Launching a new product is a bold venture and a severe challenge for startup founders. In an environment where disruption is the norm and new competitors can emerge overnight, startups need to move fast to capture market share and stay ahead of the competition. It makes time to market (especially in software development) a crucial metric.
In other words, being able to deliver a product or service to the market ahead of your competition and changes can make the difference between success and failure for a startup. In our guide for startups, we summed up the fundamentals of the topic and some insights on how to reduce time to market.
What Is Time to Market?
Time to market, often referred to as TTM, is the amount of time it takes for a company to take its product from conception to its commercial release. Time to market is critical for startups as it can determine their resilience. Simply put, if a startup takes too long to bring its product to market, it may miss the window of opportunity and be overtaken by competitors.
Time To Market (TTM) is the period from ideation to the product’s market launch or the moment the business sells it to a customer. In the startup environment, TTM is one of the most crucial metrics determining the business’ success potential.
At the same time, the time-to-market definition includes other critical aspects as the team goes through several main stages when developing a new product or feature:
- Idea generation
- Market launch
TTM is critical when we talk about high end-product costs, rapid innovations, and periods of economic volatility. However, regardless of what strategies you use to cut the delivery time, one aspect must remain constant — quality.
Is Time to Market a KPI?
The short answer is yes. Time to market is considered a key performance indicator (KPI) for many startups and companies. Moreover, it impacts a variety of other KPIs like revenue, market share, customer satisfaction, and profitability.
When used as a KPI, TTM can provide valuable insights into a company’s ability to innovate, adapt to market changes, and meet customer needs. Measuring TTM has a primary goal — to identify areas for improvement to cut the time the company needs to start making profits.
Why Is Time to Market Pivotal for Your Startup?
Sometimes experts use an alternative term, “time to revenue”. The concept reflects a simple idea: until all the necessary preparation steps have been completed, the company will not start earning on the new product.
In the startup environment, founders often lack the resources to invest in projects that don’t provide quick returns, especially since there is always the risk of failure. However, reducing TTM can help companies save a significant amount of money.
Shortening the time needed to develop a new software solution, for example, can also reduce the budget required for IT specialists’ salaries. It means you can allocate those resources toward expanding your business strategy.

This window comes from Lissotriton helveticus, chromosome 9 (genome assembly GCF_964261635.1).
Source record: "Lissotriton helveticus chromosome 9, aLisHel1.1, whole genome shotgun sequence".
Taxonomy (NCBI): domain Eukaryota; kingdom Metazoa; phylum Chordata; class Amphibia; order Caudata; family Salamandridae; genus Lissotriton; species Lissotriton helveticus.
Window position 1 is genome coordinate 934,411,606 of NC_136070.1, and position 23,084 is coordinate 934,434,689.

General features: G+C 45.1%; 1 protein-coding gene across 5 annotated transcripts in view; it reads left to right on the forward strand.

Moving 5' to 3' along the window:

Having a well-defined strategy, young startups can create a competitive advantage through a short time to market in several ways.
Immediate Customer Feedback
The key to launching a successful product is to gather feedback from real customers as soon as possible. This is the idea behind creating a minimum viable product (MVP) that includes only the essential features. By releasing an MVP, you can gather valuable feedback from the first users and utilize it to refine and improve your product. This approach follows the principle of iterative development — every feature you add to the product is exactly what your customers need.
Early Market Entry
Naturally, if you manage to find an “empty” niche, the faster you reach your target audience, the better chances you have to become the pacesetter. By getting to market first, startups can build brand awareness, establish themselves as thought leaders, and capture market share before competitors catch up.
In the world of volatile market conditions, being able to adjust to change is critical. Companies with far-reaching (we are talking about planning for years ahead) visions no longer survive the competition. Fast launch helps you see your market “from the inside” and adapt to changes as quickly as possible.
Funding and Investment
Making your startup attractive for investors is another solid reason why time to market is important. VCs focus on startups with a clear and concise plan for bringing their product to market. Long TTM often becomes a red flag for stakeholders. It may indicate that a startup is inefficient or unable to carry out its plan.
What Happens if Time to Market Takes Too Long
The longer it takes to deliver your product to customers, the longer you don’t get paid. Simple as that. Moreover, it means you lose the money you could be earning already. In many cases, time-to-market challenges like cost of delay (CoD) can become fatal for a new enterprise.